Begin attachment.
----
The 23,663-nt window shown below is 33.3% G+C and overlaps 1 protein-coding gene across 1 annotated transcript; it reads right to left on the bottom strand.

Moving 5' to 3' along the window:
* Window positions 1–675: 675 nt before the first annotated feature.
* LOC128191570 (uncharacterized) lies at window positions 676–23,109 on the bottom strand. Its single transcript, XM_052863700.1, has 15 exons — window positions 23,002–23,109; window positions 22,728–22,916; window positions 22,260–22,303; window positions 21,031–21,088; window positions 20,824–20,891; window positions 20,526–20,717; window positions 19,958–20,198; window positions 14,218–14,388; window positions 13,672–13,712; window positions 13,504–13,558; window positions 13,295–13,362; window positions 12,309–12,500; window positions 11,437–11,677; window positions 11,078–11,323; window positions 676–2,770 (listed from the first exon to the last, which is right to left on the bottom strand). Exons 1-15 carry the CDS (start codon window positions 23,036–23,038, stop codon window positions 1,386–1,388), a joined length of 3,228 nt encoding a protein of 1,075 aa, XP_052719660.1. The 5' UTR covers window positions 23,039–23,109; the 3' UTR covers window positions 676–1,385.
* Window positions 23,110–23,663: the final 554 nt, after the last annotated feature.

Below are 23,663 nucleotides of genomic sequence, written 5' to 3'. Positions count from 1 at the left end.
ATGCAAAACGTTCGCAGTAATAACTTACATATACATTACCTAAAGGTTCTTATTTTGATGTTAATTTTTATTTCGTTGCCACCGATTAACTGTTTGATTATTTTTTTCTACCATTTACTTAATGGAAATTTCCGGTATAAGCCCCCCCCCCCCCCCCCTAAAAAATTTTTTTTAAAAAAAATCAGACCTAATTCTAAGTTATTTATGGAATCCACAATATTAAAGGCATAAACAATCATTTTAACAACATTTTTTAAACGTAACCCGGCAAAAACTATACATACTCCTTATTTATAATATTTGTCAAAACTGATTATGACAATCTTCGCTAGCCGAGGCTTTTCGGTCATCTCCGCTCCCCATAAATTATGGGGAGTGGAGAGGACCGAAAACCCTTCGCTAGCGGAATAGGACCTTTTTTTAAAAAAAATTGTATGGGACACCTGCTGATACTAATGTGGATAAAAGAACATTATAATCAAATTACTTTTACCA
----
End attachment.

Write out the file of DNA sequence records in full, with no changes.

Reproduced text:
The 23,663-nt window shown below is 33.3% G+C and overlaps 1 protein-coding gene across 1 annotated transcript; it reads right to left on the bottom strand.

Moving 5' to 3' along the window:
* Window positions 1–675: 675 nt before the first annotated feature.
* LOC128191570 (uncharacterized) lies at window positions 676–23,109 on the bottom strand. Its single transcript, XM_052863700.1, has 15 exons — window positions 23,002–23,109; window positions 22,728–22,916; window positions 22,260–22,303; window positions 21,031–21,088; window positions 20,824–20,891; window positions 20,526–20,717; window positions 19,958–20,198; window positions 14,218–14,388; window positions 13,672–13,712; window positions 13,504–13,558; window positions 13,295–13,362; window positions 12,309–12,500; window positions 11,437–11,677; window positions 11,078–11,323; window positions 676–2,770 (listed from the first exon to the last, which is right to left on the bottom strand). Exons 1-15 carry the CDS (start codon window positions 23,036–23,038, stop codon window positions 1,386–1,388), a joined length of 3,228 nt encoding a protein of 1,075 aa, XP_052719660.1. The 5' UTR covers window positions 23,039–23,109; the 3' UTR covers window positions 676–1,385.
* Window positions 23,110–23,663: the final 554 nt, after the last annotated feature.

Below are 23,663 nucleotides of genomic sequence, written 5' to 3'. Positions count from 1 at the left end.
ATGCAAAACGTTCGCAGTAATAACTTACATATACATTACCTAAAGGTTCTTATTTTGATGTTAATTTTTATTTCGTTGCCACCGATTAACTGTTTGATTATTTTTTTCTACCATTTACTTAATGGAAATTTCCGGTATAAGCCCCCCCCCCCCCCCCCTAAAAAATTTTTTTTAAAAAAAATCAGACCTAATTCTAAGTTATTTATGGAATCCACAATATTAAAGGCATAAACAATCATTTTAACAACATTTTTTAAACGTAACCCGGCAAAAACTATACATACTCCTTATTTATAATATTTGTCAAAACTGATTATGACAATCTTCGCTAGCCGAGGCTTTTCGGTCATCTCCGCTCCCCATAAATTATGGGGAGTGGAGAGGACCGAAAACCCTTCGCTAGCGGAATAGGACCTTTTTTTAAAAAAAATTGTATGGGACACCTGCTGATACTAATGTGGATAAAAGAACATTATAATCAAATTACTTTTACCA